The art of anaesthetics

SOME YEARS ago, the artist Karen Conway received a present of an anaesthetic textbook by Minnitt and Gillies from 1948, and she found in it a source of inspiration.

“I began to draw some of the images from it,” the artist says. “From an aesthetic point of view the machinery intrigued me – objects such as the Oxford Vaporizer, Schimmelbusch Mask and the Clover Inhaler.”

So began a process which has led to Conway’s new exhibition, An+Aisthésis, which is currently running in the University Hospital Galway as part of Galway International Arts Festival.

The idea that equipment and liquid compounds that are used to ‘knock out’ patients - the word anaesthesia originally meant ‘without feeling’ - seems odd for art which is meant to about producing and encouraging emotion. However for Conway, art and medicine are complimentary bedfellows.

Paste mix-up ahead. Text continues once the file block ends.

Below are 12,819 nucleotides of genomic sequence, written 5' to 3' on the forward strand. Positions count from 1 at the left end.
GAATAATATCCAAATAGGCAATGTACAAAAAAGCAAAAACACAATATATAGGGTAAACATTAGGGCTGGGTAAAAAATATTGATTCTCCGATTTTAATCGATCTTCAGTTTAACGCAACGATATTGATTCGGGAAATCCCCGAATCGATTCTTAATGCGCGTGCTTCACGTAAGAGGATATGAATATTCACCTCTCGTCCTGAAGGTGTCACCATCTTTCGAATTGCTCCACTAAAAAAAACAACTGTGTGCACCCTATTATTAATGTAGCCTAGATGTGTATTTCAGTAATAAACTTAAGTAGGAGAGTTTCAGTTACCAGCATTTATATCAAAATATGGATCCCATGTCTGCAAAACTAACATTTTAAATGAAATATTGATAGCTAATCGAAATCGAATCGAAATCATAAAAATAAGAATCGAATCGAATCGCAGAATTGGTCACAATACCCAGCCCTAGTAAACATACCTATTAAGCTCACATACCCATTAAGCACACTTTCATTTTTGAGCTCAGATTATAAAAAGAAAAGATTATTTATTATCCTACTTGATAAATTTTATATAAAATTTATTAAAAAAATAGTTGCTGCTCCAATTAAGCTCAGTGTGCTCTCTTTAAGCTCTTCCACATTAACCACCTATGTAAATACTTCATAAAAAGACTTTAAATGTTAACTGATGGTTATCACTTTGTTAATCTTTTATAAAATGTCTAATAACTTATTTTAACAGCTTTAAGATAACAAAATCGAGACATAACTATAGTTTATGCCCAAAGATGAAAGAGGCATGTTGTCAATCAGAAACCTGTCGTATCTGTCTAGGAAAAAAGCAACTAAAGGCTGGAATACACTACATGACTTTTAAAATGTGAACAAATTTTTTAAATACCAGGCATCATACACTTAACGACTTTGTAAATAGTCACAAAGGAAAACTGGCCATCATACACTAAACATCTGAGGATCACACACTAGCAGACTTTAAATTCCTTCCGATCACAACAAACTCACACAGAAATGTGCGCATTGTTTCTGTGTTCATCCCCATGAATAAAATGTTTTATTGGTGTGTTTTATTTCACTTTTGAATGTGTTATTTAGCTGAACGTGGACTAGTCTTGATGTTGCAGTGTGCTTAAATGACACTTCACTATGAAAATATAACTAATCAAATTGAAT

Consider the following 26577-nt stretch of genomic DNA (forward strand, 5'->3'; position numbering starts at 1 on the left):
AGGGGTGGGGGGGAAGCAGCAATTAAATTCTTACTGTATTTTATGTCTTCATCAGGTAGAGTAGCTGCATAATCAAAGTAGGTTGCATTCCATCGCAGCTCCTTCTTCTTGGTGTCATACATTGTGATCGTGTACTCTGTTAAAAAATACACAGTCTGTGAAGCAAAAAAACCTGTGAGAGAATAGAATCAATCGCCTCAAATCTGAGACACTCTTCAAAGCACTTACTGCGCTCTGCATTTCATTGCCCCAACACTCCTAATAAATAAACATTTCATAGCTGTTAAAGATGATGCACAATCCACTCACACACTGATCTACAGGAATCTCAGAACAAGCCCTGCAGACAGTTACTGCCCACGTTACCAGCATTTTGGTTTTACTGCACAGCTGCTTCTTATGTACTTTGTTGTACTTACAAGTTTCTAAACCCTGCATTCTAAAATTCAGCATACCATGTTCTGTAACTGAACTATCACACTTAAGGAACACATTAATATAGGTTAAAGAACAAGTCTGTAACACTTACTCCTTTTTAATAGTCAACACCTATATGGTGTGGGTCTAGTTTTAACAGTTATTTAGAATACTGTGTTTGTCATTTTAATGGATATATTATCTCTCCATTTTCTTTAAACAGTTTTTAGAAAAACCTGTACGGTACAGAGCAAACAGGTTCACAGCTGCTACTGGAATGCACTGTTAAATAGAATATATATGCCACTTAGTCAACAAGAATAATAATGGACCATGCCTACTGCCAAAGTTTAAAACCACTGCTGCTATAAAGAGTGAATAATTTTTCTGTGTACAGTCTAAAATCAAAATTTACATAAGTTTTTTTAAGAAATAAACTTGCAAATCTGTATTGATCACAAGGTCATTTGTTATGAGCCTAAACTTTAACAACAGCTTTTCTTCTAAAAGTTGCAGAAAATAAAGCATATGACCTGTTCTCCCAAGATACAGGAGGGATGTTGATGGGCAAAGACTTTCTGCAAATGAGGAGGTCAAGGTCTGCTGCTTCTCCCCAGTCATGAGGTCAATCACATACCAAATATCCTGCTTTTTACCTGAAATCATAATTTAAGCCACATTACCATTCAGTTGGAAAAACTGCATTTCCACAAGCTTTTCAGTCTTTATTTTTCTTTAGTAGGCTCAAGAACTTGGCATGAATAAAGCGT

“Art has always referenced medicine, it is not a new idea - there are many connections between art and medicine,” she said. “The dissections in the university of Padua in 1594 became the prototype for the school art liferoom. From the anatomical studies by JF Gautier d’Agoty and the engravings of Paolo Mascagni through to the more contemporary work of Annie Catrell, the links are constantly evolving.”

The exhibition runs until Sunday. See


Page generated in 0.2567 seconds.